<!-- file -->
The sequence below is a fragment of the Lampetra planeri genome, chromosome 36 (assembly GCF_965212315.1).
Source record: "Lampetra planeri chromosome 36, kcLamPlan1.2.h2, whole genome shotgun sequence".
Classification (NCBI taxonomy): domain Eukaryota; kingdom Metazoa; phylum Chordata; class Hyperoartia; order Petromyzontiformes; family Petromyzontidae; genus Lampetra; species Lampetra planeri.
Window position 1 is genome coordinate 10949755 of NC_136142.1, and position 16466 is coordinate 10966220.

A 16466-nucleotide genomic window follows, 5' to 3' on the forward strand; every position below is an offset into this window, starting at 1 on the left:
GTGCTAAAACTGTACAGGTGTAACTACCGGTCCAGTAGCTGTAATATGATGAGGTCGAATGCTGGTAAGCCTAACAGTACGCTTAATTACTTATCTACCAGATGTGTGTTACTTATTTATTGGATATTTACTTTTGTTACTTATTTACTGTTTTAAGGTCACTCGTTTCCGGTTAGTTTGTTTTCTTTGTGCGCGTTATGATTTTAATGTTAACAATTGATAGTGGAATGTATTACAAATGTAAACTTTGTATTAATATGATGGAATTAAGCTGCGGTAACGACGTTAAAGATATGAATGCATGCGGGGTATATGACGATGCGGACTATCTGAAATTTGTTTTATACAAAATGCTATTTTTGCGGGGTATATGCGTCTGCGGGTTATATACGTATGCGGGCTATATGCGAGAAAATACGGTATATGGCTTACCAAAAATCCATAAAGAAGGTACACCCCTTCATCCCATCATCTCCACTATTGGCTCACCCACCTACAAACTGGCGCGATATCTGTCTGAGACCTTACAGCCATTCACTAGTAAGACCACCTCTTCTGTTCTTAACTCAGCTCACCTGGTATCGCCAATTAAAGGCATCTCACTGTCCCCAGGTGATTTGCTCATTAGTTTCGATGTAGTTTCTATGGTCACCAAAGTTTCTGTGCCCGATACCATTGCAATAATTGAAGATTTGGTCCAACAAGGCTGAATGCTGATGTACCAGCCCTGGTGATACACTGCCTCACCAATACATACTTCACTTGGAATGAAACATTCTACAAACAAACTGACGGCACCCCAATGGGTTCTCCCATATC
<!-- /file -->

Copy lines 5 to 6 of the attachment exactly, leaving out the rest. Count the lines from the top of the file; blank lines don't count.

A 16466-nucleotide genomic window follows, 5' to 3' on the forward strand; every position below is an offset into this window, starting at 1 on the left:
GTGCTAAAACTGTACAGGTGTAACTACCGGTCCAGTAGCTGTAATATGATGAGGTCGAATGCTGGTAAGCCTAACAGTACGCTTAATTACTTATCTACCAGATGTGTGTTACTTATTTATTGGATATTTACTTTTGTTACTTATTTACTGTTTTAAGGTCACTCGTTTCCGGTTAGTTTGTTTTCTTTGTGCGCGTTATGATTTTAATGTTAACAATTGATAGTGGAATGTATTACAAATGTAAACTTTGTATTAATATGATGGAATTAAGCTGCGGTAACGACGTTAAAGATATGAATGCATGCGGGGTATATGACGATGCGGACTATCTGAAATTTGTTTTATACAAAATGCTATTTTTGCGGGGTATATGCGTCTGCGGGTTATATACGTATGCGGGCTATATGCGAGAAAATACGGTATATGGCTTACCAAAAATCCATAAAGAAGGTACACCCCTTCATCCCATCATCTCCACTATTGGCTCACCCACCTACAAACTGGCGCGATATCTGTCTGAGACCTTACAGCCATTCACTAGTAAGACCACCTCTTCTGTTCTTAACTCAGCTCACCTGGTATCGCCAATTAAAGGCATCTCACTGTCCCCAGGTGATTTGCTCATTAGTTTCGATGTAGTTTCTATGGTCACCAAAGTTTCTGTGCCCGATACCATTGCAATAATTGAAGATTTGGTCCAACAAGGCTGAATGCTGATGTACCAGCCCTGGTGATACACTGCCTCACCAATACATACTTCACTTGGAATGAAACATTCTACAAACAAACTGACGGCACCCCAATGGGTTCTCCCATATC